Frederick Law Olmsted at 200

Today marks a true cause for celebration — the 200th birthday of the famed landscape architect Frederick Law Olmsted (1822-1903).

It probably hasn’t escaped your attention that landscape architecture isn’t our typical beat. But some public figures transcend all! And parks as a broader topic are of great concern to me, as they should be to everybody. My dad worked as a groundskeeper as a young man. (He didn’t know it at the time, but his mother Flora Parker was descended from the keepers of the Lancastrian deer parks in the Forest of Bowland, hence the surname). My ex volunteered at our local Brooklyn parks, which of course meant that I wound up doing so too, and that is where and when I first became more invested in them. I have performed in many parks as an actor; and written lots about them on my other blog The Trav-a-Log (most recently just a few days ago). As the p.r. man for the New-York Historical Society I had the honor of meeting and knowing several NYC parks commissioners (Betsy Gotbaum, Henry Stern, and Adrian Benepe). I have been to dozens of NYC’s parks (though hardly all 1,700), walked every inch of Central Park, and made a daily circuit of Brooklyn’s Prospect Park over a period of several years.

Those last items bring us back to Olmsted, for he was the principal designer of both of these heavenly, Eden-like urban refuges, so aesthetically exquisite, balancing nature and artifice, so fine, and yet specifically intended to be enjoyed by The People. Public Parks embody democracy. This was Olmsted’s philosophy. People who live outside of cities think of our parks as being dens of crime. But it’s the opposite. By providing free spaces to relax, exercise and recreate they keep everybody from killing each other!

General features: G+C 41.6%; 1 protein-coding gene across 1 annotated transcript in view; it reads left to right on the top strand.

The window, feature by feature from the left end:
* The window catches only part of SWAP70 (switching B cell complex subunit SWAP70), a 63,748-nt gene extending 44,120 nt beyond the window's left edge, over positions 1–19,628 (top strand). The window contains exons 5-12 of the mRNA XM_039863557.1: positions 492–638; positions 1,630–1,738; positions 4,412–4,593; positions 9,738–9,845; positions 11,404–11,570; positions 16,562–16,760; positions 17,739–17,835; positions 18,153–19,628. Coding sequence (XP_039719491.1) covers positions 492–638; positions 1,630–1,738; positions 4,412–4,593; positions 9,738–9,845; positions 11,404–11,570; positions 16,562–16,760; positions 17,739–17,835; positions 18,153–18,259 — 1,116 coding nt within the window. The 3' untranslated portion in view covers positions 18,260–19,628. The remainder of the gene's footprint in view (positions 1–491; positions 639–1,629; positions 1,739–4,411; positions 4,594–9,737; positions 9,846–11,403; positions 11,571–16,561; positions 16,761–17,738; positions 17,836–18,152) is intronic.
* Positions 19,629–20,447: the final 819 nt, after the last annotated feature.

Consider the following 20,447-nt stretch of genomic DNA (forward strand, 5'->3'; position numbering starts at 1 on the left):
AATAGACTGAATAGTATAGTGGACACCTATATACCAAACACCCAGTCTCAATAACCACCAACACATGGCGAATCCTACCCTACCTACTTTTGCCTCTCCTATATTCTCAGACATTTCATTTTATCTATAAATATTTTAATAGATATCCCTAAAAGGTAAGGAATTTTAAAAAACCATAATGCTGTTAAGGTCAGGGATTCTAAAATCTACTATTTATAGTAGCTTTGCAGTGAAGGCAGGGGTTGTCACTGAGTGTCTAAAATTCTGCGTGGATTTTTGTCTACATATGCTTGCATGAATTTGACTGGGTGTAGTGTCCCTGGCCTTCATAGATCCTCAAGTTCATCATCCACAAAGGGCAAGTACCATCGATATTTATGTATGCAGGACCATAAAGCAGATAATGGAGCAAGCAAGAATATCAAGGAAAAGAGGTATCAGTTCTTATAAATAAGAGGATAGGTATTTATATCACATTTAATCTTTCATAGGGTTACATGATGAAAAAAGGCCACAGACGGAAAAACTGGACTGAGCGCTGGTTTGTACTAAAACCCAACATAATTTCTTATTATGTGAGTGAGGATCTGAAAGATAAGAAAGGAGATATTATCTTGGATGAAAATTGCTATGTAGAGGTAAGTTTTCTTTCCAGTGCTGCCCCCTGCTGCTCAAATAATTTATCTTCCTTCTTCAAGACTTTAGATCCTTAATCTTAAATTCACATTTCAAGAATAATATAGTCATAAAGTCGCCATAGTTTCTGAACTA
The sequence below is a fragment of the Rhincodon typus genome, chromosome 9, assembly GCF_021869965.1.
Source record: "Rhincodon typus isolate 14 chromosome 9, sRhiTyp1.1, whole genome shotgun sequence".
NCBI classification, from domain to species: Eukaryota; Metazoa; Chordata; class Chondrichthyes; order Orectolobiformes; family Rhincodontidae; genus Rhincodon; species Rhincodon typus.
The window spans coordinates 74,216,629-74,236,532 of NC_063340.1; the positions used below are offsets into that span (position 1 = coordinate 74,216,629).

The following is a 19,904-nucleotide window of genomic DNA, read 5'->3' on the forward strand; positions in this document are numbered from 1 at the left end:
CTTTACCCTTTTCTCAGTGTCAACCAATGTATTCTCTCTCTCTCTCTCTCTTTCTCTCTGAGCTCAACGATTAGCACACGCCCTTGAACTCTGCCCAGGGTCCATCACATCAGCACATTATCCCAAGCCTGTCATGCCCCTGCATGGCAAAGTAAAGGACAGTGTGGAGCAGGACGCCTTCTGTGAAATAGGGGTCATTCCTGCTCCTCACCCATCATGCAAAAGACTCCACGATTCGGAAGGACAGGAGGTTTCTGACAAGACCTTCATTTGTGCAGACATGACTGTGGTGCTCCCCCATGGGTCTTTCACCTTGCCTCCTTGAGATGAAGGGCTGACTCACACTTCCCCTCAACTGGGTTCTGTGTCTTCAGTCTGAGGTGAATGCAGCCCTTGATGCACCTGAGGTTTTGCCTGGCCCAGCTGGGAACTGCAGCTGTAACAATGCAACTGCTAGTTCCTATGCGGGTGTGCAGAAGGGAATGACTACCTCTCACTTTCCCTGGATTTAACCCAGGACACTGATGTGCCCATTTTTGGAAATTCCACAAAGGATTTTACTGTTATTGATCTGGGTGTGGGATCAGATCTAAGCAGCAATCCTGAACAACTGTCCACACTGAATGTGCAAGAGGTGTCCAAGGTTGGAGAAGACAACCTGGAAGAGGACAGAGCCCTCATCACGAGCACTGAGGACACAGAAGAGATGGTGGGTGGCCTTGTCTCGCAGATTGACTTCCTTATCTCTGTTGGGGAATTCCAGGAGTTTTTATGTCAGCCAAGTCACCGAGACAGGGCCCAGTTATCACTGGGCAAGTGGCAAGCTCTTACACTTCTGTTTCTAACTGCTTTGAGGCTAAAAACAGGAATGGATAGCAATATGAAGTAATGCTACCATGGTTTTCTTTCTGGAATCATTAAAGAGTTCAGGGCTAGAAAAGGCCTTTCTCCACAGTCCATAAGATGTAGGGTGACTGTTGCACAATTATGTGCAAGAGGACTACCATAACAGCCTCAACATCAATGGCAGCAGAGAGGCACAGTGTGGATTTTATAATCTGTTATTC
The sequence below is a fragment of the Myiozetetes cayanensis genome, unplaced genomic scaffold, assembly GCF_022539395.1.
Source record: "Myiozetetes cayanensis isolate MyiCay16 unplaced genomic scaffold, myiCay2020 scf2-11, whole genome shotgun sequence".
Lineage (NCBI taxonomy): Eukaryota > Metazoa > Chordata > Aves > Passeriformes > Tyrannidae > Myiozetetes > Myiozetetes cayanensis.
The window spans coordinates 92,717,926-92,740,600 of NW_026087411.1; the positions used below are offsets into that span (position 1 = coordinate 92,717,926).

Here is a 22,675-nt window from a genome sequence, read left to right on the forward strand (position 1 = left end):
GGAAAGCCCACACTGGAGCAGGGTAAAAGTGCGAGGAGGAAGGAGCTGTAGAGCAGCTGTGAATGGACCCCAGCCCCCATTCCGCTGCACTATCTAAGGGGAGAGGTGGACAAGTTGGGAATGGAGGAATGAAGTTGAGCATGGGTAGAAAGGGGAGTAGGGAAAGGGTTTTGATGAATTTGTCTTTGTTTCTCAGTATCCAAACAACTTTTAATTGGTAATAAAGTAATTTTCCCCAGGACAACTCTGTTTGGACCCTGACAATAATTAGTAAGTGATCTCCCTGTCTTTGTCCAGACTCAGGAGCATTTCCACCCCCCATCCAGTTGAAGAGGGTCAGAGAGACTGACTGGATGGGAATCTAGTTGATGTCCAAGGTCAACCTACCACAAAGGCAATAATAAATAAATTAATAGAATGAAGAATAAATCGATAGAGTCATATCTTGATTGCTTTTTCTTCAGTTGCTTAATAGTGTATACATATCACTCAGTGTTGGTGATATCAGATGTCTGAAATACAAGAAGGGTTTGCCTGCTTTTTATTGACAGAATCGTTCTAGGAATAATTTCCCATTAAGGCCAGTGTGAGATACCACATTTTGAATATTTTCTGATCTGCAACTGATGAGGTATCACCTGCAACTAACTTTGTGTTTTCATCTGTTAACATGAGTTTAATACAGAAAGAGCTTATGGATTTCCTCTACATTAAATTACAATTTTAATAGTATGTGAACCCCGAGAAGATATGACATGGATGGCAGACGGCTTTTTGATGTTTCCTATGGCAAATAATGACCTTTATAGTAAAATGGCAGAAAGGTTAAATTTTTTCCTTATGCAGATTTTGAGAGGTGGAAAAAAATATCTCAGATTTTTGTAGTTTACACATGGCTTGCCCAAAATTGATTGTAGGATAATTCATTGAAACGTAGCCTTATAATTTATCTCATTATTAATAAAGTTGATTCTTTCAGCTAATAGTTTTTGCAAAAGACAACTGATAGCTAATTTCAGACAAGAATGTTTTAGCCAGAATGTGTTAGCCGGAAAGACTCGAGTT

I am proud to be distantly related to him. One of my (7th) great grandmothers was an Olmstead (different spelling, same family) from Fairfield County, Connecticut. Frederick Law Olmsted was born and raised in Hartford. He went to sea for a time and was a journalist and for a while he lived on a Staten Island farm. I’m delighted to report that his house still stands and was landmarked just a couple of years ago.

The Central Park commission (1850s) set him on his way. Olmstead’s other esteemed projects, located all over the country, are too numerous to name. A couple I’ll mention: the 1893 Chicago World’s Fair grounds (still a park), and the Biltmore Estate near Asheville, NC, which has been used as a location in many films, perhaps most extensively in Hal Ashby’s 1979 adaptation of Jerzy Kosinksi’s Being There. But honestly, this is out of scores or hundreds.

Some related posts I’ve written include this one on Seneca Village (which was razed in order to make way for Central Park, a lesser known negative part of the story); this one about Revolutionary War battle sites in Prospect Park; and this one which features carousels in both parks.

Fittingly, there is a nationwide Frederick Law Olmsted bicentennial celebration underway. To learn more about it and about Olmsted, go here.